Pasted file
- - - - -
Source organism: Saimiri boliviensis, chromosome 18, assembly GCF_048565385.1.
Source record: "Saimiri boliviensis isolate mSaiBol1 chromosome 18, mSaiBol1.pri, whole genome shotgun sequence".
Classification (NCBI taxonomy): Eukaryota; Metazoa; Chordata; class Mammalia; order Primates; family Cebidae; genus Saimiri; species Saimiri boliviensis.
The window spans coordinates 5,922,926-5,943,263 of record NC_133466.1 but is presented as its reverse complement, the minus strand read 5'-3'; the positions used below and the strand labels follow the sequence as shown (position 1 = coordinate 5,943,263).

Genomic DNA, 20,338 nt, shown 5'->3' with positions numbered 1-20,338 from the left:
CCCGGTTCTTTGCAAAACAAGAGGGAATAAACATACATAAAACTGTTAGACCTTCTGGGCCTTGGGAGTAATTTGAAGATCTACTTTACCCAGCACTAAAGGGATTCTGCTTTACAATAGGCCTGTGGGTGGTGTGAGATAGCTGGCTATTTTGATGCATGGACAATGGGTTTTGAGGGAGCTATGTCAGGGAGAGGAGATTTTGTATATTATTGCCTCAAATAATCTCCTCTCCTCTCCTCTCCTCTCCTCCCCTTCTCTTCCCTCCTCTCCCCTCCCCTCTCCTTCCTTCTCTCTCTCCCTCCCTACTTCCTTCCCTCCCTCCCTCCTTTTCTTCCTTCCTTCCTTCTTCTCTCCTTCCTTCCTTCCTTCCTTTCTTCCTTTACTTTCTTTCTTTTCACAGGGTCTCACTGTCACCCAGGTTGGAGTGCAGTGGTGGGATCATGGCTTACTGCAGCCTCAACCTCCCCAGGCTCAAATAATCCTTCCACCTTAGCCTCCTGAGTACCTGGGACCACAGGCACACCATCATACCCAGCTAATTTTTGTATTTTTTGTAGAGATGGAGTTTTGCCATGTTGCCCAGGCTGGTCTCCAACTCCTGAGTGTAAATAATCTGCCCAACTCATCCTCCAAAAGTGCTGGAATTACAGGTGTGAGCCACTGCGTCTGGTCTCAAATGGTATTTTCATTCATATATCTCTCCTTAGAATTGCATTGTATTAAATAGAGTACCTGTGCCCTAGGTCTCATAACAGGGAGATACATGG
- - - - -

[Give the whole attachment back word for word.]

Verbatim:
Source organism: Saimiri boliviensis, chromosome 18, assembly GCF_048565385.1.
Source record: "Saimiri boliviensis isolate mSaiBol1 chromosome 18, mSaiBol1.pri, whole genome shotgun sequence".
Classification (NCBI taxonomy): Eukaryota; Metazoa; Chordata; class Mammalia; order Primates; family Cebidae; genus Saimiri; species Saimiri boliviensis.
The window spans coordinates 5,922,926-5,943,263 of record NC_133466.1 but is presented as its reverse complement, the minus strand read 5'-3'; the positions used below and the strand labels follow the sequence as shown (position 1 = coordinate 5,943,263).

Genomic DNA, 20,338 nt, shown 5'->3' with positions numbered 1-20,338 from the left:
CCCGGTTCTTTGCAAAACAAGAGGGAATAAACATACATAAAACTGTTAGACCTTCTGGGCCTTGGGAGTAATTTGAAGATCTACTTTACCCAGCACTAAAGGGATTCTGCTTTACAATAGGCCTGTGGGTGGTGTGAGATAGCTGGCTATTTTGATGCATGGACAATGGGTTTTGAGGGAGCTATGTCAGGGAGAGGAGATTTTGTATATTATTGCCTCAAATAATCTCCTCTCCTCTCCTCTCCTCTCCTCCCCTTCTCTTCCCTCCTCTCCCCTCCCCTCTCCTTCCTTCTCTCTCTCCCTCCCTACTTCCTTCCCTCCCTCCCTCCTTTTCTTCCTTCCTTCCTTCTTCTCTCCTTCCTTCCTTCCTTCCTTTCTTCCTTTACTTTCTTTCTTTTCACAGGGTCTCACTGTCACCCAGGTTGGAGTGCAGTGGTGGGATCATGGCTTACTGCAGCCTCAACCTCCCCAGGCTCAAATAATCCTTCCACCTTAGCCTCCTGAGTACCTGGGACCACAGGCACACCATCATACCCAGCTAATTTTTGTATTTTTTGTAGAGATGGAGTTTTGCCATGTTGCCCAGGCTGGTCTCCAACTCCTGAGTGTAAATAATCTGCCCAACTCATCCTCCAAAAGTGCTGGAATTACAGGTGTGAGCCACTGCGTCTGGTCTCAAATGGTATTTTCATTCATATATCTCTCCTTAGAATTGCATTGTATTAAATAGAGTACCTGTGCCCTAGGTCTCATAACAGGGAGATACATGG